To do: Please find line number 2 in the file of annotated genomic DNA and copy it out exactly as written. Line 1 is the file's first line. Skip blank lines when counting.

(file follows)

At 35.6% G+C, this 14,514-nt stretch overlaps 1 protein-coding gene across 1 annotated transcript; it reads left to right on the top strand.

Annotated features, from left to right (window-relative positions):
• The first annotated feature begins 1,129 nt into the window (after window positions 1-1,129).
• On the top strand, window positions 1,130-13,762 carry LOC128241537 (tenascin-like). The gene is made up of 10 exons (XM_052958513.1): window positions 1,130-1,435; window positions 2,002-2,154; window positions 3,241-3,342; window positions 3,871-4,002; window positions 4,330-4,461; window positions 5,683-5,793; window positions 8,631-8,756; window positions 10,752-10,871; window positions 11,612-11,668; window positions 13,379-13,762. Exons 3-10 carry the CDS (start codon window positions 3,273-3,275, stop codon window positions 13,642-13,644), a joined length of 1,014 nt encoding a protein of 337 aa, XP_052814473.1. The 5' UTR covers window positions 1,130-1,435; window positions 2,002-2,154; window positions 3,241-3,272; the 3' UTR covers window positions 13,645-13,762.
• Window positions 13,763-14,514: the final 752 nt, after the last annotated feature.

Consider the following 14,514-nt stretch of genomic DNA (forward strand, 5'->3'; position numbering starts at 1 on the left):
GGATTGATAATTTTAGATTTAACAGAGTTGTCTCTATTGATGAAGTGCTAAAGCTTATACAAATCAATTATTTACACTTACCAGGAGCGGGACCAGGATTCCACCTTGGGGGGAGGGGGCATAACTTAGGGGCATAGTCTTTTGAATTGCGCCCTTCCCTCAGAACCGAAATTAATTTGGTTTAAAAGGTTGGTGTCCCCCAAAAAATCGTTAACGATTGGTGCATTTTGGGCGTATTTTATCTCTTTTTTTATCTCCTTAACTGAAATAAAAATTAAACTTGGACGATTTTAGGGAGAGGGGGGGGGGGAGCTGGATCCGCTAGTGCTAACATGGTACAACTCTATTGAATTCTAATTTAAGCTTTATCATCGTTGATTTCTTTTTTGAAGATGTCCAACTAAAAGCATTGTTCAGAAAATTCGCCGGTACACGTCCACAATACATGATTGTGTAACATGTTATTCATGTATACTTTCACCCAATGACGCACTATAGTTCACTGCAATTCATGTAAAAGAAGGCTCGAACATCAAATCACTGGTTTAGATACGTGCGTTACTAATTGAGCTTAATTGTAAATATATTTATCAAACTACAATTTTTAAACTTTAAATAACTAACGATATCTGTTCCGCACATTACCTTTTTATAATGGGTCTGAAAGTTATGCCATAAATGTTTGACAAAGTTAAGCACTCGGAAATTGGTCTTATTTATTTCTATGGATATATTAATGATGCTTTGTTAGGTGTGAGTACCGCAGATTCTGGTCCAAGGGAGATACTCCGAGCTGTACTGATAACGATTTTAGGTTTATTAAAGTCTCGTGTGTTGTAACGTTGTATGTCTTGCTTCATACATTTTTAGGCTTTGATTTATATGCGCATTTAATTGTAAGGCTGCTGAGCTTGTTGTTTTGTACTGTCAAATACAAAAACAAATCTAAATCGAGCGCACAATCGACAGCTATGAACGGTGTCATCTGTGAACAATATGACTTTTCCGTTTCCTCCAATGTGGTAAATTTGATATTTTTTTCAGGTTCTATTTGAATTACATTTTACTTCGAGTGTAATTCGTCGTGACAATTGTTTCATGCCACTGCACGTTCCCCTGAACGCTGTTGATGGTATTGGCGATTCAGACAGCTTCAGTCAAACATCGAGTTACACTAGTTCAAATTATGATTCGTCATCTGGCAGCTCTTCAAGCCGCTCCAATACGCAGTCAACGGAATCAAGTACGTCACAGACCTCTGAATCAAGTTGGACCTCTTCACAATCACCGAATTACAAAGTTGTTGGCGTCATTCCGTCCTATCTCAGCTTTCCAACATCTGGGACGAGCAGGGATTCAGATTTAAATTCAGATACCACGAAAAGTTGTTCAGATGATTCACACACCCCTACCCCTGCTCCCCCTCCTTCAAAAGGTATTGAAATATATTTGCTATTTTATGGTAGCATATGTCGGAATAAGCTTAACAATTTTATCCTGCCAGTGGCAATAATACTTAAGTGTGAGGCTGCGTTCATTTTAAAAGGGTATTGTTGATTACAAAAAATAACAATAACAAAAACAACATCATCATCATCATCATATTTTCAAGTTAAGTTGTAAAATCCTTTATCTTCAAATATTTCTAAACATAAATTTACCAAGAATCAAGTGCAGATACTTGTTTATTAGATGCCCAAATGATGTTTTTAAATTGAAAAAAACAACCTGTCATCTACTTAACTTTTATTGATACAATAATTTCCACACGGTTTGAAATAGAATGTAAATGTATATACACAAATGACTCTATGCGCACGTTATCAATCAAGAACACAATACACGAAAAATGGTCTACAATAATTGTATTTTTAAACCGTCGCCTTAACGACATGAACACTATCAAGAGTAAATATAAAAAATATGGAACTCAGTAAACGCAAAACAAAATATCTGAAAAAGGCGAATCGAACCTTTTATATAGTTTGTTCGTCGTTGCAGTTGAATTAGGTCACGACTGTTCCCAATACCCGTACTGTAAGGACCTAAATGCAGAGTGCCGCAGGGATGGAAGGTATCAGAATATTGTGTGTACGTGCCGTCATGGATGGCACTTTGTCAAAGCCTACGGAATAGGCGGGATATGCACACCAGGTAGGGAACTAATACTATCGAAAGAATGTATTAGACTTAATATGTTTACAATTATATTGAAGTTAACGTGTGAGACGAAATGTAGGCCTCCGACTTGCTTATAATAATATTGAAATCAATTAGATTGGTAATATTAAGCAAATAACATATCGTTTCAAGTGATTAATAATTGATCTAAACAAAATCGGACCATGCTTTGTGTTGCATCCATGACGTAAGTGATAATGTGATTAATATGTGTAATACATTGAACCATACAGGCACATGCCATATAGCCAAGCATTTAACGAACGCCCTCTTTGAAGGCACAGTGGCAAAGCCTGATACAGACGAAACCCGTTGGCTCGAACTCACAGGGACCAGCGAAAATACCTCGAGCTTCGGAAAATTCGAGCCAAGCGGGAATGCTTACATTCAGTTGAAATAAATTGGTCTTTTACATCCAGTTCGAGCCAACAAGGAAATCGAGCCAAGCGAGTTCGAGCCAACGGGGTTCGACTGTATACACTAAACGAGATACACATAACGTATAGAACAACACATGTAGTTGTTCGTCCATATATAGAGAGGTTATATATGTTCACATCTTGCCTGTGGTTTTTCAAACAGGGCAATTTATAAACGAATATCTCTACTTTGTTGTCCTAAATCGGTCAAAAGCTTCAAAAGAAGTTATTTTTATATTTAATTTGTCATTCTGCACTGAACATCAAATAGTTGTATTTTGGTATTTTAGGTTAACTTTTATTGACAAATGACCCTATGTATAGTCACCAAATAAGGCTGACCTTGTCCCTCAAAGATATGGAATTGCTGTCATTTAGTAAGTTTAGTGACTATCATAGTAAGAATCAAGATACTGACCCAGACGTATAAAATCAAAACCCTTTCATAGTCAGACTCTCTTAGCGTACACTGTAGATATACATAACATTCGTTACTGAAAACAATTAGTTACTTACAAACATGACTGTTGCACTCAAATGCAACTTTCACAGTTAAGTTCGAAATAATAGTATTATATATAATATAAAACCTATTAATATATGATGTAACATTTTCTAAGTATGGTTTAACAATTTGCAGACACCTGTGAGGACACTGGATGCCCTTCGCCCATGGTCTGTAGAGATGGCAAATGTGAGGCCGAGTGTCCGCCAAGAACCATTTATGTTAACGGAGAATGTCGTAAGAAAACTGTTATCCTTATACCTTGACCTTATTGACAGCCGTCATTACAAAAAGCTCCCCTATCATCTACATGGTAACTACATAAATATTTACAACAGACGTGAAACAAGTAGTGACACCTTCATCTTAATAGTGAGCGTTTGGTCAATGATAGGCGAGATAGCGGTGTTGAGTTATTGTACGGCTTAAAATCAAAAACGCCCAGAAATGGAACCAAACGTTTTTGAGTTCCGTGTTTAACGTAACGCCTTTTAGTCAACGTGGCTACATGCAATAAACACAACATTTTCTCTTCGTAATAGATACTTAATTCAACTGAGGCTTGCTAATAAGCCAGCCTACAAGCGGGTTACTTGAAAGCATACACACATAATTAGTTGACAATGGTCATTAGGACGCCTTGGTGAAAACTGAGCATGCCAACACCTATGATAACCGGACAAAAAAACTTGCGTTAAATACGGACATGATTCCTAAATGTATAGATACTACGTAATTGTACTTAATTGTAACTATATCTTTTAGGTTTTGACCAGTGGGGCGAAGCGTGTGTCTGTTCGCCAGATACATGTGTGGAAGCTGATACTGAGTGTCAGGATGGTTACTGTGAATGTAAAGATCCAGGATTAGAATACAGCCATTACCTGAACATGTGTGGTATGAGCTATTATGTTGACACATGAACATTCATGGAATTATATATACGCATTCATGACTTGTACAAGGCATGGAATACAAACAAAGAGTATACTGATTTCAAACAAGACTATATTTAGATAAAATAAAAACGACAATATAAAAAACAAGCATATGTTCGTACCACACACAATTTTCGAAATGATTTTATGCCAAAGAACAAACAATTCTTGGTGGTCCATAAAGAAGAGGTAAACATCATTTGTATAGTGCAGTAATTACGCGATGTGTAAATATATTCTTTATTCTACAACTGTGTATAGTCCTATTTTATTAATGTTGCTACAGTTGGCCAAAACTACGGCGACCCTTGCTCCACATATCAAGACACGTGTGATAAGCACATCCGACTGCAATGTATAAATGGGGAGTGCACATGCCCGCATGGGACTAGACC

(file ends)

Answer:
Annotated features, from left to right (window-relative positions):